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Bauckman v. McLeod

Court of Appeals of South Carolina

December 31, 2019

Robert Bauckman, Respondent,
Jennifer McLeod, Appellant. Appellate Case No. 2017-000885

          Heard September 10, 2019

          Appeal From Sumter County George M. McFaddin, Jr., Family Court Judge.

          John Eagle Miles, Sr., and Everett Joseph Mercer, both of Sumter, for Appellant.

          Richard Thomas Jones, of Jones Seth & Jones, LLP, of Sumter, for Respondent.

          GEATHERS, J.

         In this action to determine child support arrearages, Jennifer McLeod ("Mother") challenges the family court's final order, arguing the family court erred in 1) reducing the amount of child support arrearages owed by Robert Bauckman ("Father"); 2) failing to award judgment interest on the arrearage amount; 3) failing to modify Father's current support obligation; and 4) awarding attorney's fees and costs to Father. We affirm in part, reverse in part, and remand.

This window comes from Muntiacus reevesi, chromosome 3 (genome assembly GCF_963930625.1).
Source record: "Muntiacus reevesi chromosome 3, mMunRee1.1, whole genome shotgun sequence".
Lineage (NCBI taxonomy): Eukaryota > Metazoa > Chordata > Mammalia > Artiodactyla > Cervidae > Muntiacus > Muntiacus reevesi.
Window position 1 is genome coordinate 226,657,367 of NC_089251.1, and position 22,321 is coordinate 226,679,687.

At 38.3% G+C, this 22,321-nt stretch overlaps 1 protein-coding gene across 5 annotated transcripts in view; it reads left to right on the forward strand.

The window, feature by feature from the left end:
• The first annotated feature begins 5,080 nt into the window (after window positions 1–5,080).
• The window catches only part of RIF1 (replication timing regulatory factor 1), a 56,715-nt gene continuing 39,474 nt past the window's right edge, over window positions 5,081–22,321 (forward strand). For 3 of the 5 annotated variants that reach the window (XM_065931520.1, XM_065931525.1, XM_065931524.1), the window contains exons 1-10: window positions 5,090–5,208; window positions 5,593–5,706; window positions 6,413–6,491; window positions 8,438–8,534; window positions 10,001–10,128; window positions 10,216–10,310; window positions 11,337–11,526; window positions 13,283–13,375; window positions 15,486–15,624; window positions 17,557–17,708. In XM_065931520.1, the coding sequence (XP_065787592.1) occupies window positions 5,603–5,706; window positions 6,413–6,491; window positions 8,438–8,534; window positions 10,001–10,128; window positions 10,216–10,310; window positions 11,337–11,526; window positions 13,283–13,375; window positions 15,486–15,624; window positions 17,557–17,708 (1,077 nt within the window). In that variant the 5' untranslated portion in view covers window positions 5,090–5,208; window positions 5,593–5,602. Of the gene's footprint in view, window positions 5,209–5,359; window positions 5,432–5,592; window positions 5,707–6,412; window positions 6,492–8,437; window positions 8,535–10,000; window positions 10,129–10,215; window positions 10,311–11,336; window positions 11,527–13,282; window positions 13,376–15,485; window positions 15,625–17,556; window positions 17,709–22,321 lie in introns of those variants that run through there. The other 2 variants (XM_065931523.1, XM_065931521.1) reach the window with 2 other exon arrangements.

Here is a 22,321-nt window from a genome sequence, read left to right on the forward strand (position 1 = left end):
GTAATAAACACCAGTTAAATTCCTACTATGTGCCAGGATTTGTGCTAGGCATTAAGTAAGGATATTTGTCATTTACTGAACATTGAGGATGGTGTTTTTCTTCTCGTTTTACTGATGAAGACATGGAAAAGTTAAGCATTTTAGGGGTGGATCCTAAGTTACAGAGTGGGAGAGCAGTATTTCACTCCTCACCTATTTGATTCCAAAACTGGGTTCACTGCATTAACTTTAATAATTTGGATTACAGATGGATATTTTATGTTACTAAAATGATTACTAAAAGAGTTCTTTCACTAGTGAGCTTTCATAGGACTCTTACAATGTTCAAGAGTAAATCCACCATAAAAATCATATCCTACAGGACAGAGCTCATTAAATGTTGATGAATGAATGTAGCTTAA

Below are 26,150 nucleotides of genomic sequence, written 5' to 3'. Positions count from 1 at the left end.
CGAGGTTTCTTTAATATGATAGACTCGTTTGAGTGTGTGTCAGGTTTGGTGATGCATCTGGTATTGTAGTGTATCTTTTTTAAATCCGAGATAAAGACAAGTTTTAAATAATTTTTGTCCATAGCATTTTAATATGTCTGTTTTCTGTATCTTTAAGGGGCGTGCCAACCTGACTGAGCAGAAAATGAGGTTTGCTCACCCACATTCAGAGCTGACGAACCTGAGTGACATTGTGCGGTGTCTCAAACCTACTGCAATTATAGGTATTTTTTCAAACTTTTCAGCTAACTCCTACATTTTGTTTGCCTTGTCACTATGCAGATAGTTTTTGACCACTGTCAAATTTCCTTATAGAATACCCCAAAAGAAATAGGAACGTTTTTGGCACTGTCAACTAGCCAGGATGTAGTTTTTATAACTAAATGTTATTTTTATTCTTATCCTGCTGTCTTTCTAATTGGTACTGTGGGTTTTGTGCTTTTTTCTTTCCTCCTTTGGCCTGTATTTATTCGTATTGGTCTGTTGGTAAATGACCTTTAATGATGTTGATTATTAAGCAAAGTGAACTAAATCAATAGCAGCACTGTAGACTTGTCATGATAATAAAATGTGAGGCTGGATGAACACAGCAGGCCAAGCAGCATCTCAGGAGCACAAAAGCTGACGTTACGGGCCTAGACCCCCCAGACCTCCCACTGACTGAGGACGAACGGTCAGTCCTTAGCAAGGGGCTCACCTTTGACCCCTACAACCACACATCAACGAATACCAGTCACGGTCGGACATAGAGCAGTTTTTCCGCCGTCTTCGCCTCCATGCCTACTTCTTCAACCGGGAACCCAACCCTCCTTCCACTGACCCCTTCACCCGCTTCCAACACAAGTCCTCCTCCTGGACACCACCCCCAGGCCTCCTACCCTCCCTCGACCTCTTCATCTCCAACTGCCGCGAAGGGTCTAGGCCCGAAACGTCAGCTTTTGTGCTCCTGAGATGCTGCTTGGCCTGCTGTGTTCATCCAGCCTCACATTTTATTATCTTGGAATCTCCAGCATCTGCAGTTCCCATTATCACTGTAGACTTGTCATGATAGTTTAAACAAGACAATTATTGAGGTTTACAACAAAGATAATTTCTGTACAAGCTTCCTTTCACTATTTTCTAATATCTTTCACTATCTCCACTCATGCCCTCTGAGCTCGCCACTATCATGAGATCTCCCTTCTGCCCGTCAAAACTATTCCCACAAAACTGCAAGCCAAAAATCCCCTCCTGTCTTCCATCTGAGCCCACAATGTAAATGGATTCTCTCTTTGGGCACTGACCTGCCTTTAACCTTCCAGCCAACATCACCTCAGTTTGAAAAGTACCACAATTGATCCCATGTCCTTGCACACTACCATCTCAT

Mother and Father were married on September 16, 1997. The parties have one son ("Child") who was born in 1999. The parties divorced on November 25, 2002, and the family court's final order required Father to pay $399 a month in child support. The order provided that payments were to be made directly to Mother but included a provision for payment through the court should Father ever be more than fourteen days late.

         Around April 2008, Father began paying $240 a month in child support and made no payments during the summer months in which Child was visiting with Father.[1] In November 2015, Father resumed paying $399 a month in child support. On November 30, 2015, Father filed a summons and complaint, notice of motion, and motion for temporary relief in which Father asked the court to "increase" his child support payments to $399[2] a month and declare him current on his child support obligation. On January 4, 2016, Mother filed her answer and a counterclaim seeking an accounting of the arrearage on unpaid child support, including interest, and a modification of child support based on Father's increase in income. Father filed a reply on January 28, 2016, alleging the reduction of child support was not a unilateral decision and arguing that equitable estoppel precluded Mother from collecting the arrearages and interest on the unpaid child support.